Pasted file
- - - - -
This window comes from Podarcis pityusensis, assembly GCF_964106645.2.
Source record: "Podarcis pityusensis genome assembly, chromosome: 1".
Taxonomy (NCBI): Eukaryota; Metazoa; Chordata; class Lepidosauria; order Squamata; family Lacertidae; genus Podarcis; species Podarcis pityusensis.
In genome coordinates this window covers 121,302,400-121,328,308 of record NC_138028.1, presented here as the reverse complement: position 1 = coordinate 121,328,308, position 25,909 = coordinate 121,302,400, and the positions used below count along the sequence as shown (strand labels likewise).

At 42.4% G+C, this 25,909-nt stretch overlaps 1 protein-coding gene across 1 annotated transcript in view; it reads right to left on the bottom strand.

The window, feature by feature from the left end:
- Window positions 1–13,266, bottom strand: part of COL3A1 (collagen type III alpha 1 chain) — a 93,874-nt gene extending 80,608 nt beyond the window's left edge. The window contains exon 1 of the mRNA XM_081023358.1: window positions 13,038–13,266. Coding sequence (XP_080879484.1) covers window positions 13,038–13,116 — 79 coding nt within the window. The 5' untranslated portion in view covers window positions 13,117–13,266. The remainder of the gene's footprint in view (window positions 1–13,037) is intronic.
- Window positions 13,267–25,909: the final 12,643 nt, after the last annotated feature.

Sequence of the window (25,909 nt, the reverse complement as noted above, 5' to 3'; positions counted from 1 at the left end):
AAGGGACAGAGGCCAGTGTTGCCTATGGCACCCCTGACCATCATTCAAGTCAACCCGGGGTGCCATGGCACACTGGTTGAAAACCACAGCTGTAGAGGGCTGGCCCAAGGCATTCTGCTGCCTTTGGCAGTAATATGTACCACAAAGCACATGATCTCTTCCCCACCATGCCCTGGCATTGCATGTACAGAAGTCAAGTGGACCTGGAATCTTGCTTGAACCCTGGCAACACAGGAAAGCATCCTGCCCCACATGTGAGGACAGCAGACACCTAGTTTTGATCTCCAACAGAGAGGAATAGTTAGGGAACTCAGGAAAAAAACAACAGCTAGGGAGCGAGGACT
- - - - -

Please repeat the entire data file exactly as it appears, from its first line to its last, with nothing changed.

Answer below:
This window comes from Podarcis pityusensis, assembly GCF_964106645.2.
Source record: "Podarcis pityusensis genome assembly, chromosome: 1".
Taxonomy (NCBI): Eukaryota; Metazoa; Chordata; class Lepidosauria; order Squamata; family Lacertidae; genus Podarcis; species Podarcis pityusensis.
In genome coordinates this window covers 121,302,400-121,328,308 of record NC_138028.1, presented here as the reverse complement: position 1 = coordinate 121,328,308, position 25,909 = coordinate 121,302,400, and the positions used below count along the sequence as shown (strand labels likewise).

At 42.4% G+C, this 25,909-nt stretch overlaps 1 protein-coding gene across 1 annotated transcript in view; it reads right to left on the bottom strand.

The window, feature by feature from the left end:
- Window positions 1–13,266, bottom strand: part of COL3A1 (collagen type III alpha 1 chain) — a 93,874-nt gene extending 80,608 nt beyond the window's left edge. The window contains exon 1 of the mRNA XM_081023358.1: window positions 13,038–13,266. Coding sequence (XP_080879484.1) covers window positions 13,038–13,116 — 79 coding nt within the window. The 5' untranslated portion in view covers window positions 13,117–13,266. The remainder of the gene's footprint in view (window positions 1–13,037) is intronic.
- Window positions 13,267–25,909: the final 12,643 nt, after the last annotated feature.

Sequence of the window (25,909 nt, the reverse complement as noted above, 5' to 3'; positions counted from 1 at the left end):
AAGGGACAGAGGCCAGTGTTGCCTATGGCACCCCTGACCATCATTCAAGTCAACCCGGGGTGCCATGGCACACTGGTTGAAAACCACAGCTGTAGAGGGCTGGCCCAAGGCATTCTGCTGCCTTTGGCAGTAATATGTACCACAAAGCACATGATCTCTTCCCCACCATGCCCTGGCATTGCATGTACAGAAGTCAAGTGGACCTGGAATCTTGCTTGAACCCTGGCAACACAGGAAAGCATCCTGCCCCACATGTGAGGACAGCAGACACCTAGTTTTGATCTCCAACAGAGAGGAATAGTTAGGGAACTCAGGAAAAAAACAACAGCTAGGGAGCGAGGACT